The market for servers in Europe, the Middle East and Africa grew 12.5% to $3.4 billion in the second quarter of this year, its fastest year-on-year growth since 2004, IDC has found.
The number of servers sold in the region, however, was growing at a slower pace – up 2.7% to 543,000. This of course means that the average sale price of a server is increasing.
The figures must understood against a backdrop of server virtualisation. Yesterday, at VMware’s user conference in the US, CEO Paul Maritz claimed that there are now as many virtual servers as physical servers.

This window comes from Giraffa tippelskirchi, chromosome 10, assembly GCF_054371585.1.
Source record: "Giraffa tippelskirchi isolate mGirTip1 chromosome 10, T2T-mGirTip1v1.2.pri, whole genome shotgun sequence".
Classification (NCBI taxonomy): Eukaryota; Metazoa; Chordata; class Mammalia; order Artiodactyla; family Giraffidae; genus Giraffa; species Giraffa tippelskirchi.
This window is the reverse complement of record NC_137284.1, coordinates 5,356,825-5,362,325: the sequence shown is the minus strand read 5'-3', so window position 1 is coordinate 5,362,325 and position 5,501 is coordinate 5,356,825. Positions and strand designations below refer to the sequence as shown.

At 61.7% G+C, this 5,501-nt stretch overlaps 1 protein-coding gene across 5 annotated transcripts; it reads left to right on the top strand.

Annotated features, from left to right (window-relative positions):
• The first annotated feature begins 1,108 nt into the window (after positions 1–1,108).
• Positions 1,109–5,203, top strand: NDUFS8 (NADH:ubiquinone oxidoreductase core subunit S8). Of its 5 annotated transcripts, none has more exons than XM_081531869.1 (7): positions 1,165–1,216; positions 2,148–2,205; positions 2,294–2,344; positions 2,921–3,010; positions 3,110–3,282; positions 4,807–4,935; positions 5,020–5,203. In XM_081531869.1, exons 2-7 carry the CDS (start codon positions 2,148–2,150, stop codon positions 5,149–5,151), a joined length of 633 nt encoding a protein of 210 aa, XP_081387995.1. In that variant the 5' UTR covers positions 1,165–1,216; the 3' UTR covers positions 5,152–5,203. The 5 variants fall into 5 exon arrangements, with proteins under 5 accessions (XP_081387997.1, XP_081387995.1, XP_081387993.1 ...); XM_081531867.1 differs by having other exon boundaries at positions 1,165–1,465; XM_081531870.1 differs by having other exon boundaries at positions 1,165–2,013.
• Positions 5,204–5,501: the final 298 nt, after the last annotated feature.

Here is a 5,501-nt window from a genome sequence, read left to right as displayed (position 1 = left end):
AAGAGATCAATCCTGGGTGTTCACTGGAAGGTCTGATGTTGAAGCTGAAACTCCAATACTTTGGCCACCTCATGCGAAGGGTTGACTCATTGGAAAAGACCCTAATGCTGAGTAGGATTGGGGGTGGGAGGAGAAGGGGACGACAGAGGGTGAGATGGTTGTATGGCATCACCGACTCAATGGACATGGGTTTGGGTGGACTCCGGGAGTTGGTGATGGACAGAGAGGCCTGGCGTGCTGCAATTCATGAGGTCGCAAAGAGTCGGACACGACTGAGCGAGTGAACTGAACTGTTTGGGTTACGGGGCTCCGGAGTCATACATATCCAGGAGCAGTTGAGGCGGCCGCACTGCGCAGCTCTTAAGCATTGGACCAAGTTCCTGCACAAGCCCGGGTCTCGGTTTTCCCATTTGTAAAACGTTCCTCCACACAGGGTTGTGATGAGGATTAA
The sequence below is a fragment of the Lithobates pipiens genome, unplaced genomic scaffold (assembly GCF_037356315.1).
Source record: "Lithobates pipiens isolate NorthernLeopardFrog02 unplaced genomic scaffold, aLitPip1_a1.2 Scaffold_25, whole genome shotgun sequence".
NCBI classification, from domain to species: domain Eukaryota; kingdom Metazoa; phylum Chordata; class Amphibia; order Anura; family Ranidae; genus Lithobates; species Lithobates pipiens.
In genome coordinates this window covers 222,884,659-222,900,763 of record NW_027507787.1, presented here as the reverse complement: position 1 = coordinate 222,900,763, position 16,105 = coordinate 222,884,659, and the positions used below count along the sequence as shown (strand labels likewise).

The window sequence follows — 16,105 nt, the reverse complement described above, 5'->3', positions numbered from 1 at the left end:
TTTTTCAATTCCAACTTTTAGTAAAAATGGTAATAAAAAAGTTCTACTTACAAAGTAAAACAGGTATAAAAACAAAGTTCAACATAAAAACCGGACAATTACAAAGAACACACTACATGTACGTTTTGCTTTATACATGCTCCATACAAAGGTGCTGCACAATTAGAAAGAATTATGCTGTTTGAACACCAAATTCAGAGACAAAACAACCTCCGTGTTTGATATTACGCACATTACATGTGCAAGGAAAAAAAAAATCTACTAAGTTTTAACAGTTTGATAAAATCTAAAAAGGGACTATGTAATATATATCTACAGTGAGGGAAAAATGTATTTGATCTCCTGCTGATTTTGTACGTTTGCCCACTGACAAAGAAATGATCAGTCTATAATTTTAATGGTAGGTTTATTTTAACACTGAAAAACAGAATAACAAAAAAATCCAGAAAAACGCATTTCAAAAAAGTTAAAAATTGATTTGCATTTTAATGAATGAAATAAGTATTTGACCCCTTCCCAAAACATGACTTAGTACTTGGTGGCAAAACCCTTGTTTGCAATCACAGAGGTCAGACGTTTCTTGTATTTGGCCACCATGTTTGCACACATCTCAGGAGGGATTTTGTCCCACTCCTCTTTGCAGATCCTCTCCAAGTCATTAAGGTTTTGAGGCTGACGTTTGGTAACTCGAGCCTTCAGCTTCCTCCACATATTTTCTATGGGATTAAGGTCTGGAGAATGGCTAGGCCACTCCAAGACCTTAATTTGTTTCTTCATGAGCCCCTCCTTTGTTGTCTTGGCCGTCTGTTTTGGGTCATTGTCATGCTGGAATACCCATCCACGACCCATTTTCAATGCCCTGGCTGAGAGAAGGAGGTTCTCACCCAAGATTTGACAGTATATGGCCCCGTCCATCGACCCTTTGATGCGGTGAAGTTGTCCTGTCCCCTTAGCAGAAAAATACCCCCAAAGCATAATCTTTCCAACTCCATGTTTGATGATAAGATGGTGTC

This explains the slow growth in server shipments – business require fewer physical servers to support their IT workload following server virtualisation – but the increase in revenue suggests that many organisations are nevertheless investing in new equipment to support the virtual environments, as opposed to simply reusing their old kit.
IDC predicts that continued virtualisation, as well as cloud computing and macroeconomic trends, will lead to weaker demand in the second half of the financial year.
The market was once again dominated by HP, with a 38.5% market share, followed by IBM then Dell. Oracle’s market share fell by 1.7%, IDC said, as sales of former Sun Microsystems products failed to keep pace with the market.